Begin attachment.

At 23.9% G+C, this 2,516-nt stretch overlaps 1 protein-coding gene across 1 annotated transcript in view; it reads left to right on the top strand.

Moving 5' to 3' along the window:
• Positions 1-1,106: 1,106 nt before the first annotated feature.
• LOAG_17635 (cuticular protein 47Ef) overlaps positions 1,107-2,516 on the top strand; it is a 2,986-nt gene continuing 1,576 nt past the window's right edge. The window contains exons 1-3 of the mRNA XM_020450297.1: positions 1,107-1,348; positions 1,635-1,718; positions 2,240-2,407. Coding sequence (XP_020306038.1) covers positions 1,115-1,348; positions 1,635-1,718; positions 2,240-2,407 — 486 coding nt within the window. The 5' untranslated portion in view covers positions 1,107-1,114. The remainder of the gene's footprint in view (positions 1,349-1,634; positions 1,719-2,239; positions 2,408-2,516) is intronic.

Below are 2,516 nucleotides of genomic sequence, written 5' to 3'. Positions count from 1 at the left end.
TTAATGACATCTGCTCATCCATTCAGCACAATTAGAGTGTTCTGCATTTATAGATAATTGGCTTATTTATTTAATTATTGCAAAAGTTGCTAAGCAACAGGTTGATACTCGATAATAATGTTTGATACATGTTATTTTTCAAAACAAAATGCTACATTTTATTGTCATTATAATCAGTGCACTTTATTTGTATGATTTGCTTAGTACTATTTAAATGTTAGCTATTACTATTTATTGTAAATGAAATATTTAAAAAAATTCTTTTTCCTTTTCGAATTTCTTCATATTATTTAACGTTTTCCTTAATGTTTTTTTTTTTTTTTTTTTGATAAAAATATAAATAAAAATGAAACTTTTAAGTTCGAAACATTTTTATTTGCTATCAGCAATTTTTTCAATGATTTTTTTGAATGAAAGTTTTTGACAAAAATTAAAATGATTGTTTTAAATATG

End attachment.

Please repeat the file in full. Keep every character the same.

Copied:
At 23.9% G+C, this 2,516-nt stretch overlaps 1 protein-coding gene across 1 annotated transcript in view; it reads left to right on the top strand.

Moving 5' to 3' along the window:
• Positions 1-1,106: 1,106 nt before the first annotated feature.
• LOAG_17635 (cuticular protein 47Ef) overlaps positions 1,107-2,516 on the top strand; it is a 2,986-nt gene continuing 1,576 nt past the window's right edge. The window contains exons 1-3 of the mRNA XM_020450297.1: positions 1,107-1,348; positions 1,635-1,718; positions 2,240-2,407. Coding sequence (XP_020306038.1) covers positions 1,115-1,348; positions 1,635-1,718; positions 2,240-2,407 — 486 coding nt within the window. The 5' untranslated portion in view covers positions 1,107-1,114. The remainder of the gene's footprint in view (positions 1,349-1,634; positions 1,719-2,239; positions 2,408-2,516) is intronic.

Below are 2,516 nucleotides of genomic sequence, written 5' to 3'. Positions count from 1 at the left end.
TTAATGACATCTGCTCATCCATTCAGCACAATTAGAGTGTTCTGCATTTATAGATAATTGGCTTATTTATTTAATTATTGCAAAAGTTGCTAAGCAACAGGTTGATACTCGATAATAATGTTTGATACATGTTATTTTTCAAAACAAAATGCTACATTTTATTGTCATTATAATCAGTGCACTTTATTTGTATGATTTGCTTAGTACTATTTAAATGTTAGCTATTACTATTTATTGTAAATGAAATATTTAAAAAAATTCTTTTTCCTTTTCGAATTTCTTCATATTATTTAACGTTTTCCTTAATGTTTTTTTTTTTTTTTTTTTGATAAAAATATAAATAAAAATGAAACTTTTAAGTTCGAAACATTTTTATTTGCTATCAGCAATTTTTTCAATGATTTTTTTGAATGAAAGTTTTTGACAAAAATTAAAATGATTGTTTTAAATATG